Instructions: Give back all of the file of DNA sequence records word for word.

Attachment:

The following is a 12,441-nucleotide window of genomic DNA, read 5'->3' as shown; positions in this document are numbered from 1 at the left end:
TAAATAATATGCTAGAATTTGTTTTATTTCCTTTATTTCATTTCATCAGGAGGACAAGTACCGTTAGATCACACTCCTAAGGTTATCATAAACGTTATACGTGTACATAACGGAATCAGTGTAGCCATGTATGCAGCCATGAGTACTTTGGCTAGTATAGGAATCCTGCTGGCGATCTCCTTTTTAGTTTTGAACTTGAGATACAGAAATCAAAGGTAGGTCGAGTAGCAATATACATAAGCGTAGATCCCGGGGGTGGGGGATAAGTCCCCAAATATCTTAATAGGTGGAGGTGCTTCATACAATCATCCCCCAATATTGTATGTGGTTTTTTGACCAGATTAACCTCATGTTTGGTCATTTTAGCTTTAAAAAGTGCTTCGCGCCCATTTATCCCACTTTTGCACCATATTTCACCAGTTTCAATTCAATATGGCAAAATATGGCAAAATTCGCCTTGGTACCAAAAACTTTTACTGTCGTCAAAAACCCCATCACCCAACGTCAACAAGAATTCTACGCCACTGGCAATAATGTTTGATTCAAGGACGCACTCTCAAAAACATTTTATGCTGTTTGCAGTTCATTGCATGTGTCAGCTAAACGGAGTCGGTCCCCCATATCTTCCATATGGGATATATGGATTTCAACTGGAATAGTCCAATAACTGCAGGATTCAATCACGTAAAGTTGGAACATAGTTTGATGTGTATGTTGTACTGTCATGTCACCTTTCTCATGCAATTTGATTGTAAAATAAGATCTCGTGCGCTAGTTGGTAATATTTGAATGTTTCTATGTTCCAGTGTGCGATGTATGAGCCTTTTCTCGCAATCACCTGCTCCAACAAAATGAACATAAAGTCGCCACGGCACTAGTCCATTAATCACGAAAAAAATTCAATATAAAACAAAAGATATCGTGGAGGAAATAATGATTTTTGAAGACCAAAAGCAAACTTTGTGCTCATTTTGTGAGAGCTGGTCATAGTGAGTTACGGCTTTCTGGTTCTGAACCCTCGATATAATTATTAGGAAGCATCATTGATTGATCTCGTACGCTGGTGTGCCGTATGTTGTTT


The following is a 12,441-nucleotide window of genomic DNA, read 5'->3' as shown; positions in this document are numbered from 1 at the left end:
TAAATAATATGCTAGAATTTGTTTTATTTCCTTTATTTCATTTCATCAGGAGGACAAGTACCGTTAGATCACACTCCTAAGGTTATCATAAACGTTATACGTGTACATAACGGAATCAGTGTAGCCATGTATGCAGCCATGAGTACTTTGGCTAGTATAGGAATCCTGCTGGCGATCTCCTTTTTAGTTTTGAACTTGAGATACAGAAATCAAAGGTAGGTCGAGTAGCAATATACATAAGCGTAGATCCCGGGGGTGGGGGATAAGTCCCCAAATATCTTAATAGGTGGAGGTGCTTCATACAATCATCCCCCAATATTGTATGTGGTTTTTTGACCAGATTAACCTCATGTTTGGTCATTTTAGCTTTAAAAAGTGCTTCGCGCCCATTTATCCCACTTTTGCACCATATTTCACCAGTTTCAATTCAATATGGCAAAATATGGCAAAATTCGCCTTGGTACCAAAAACTTTTACTGTCGTCAAAAACCCCATCACCCAACGTCAACAAGAATTCTACGCCACTGGCAATAATGTTTGATTCAAGGACGCACTCTCAAAAACATTTTATGCTGTTTGCAGTTCATTGCATGTGTCAGCTAAACGGAGTCGGTCCCCCATATCTTCCATATGGGATATATGGATTTCAACTGGAATAGTCCAATAACTGCAGGATTCAATCACGTAAAGTTGGAACATAGTTTGATGTGTATGTTGTACTGTCATGTCACCTTTCTCATGCAATTTGATTGTAAAATAAGATCTCGTGCGCTAGTTGGTAATATTTGAATGTTTCTATGTTCCAGTGTGCGATGTATGAGCCTTTTCTCGCAATCACCTGCTCCAACAAAATGAACATAAAGTCGCCACGGCACTAGTCCATTAATCACGAAAAAAATTCAATATAAAACAAAAGATATCGTGGAGGAAATAATGATTTTTGAAGACCAAAAGCAAACTTTGTGCTCATTTTGTGAGAGCTGGTCATAGTGAGTTACGGCTTTCTGGTTCTGAACCCTCGATATAATTATTAGGAAGCATCATTGATTGATCTCGTACGCTGGTGTGCCGTATGTTGTTT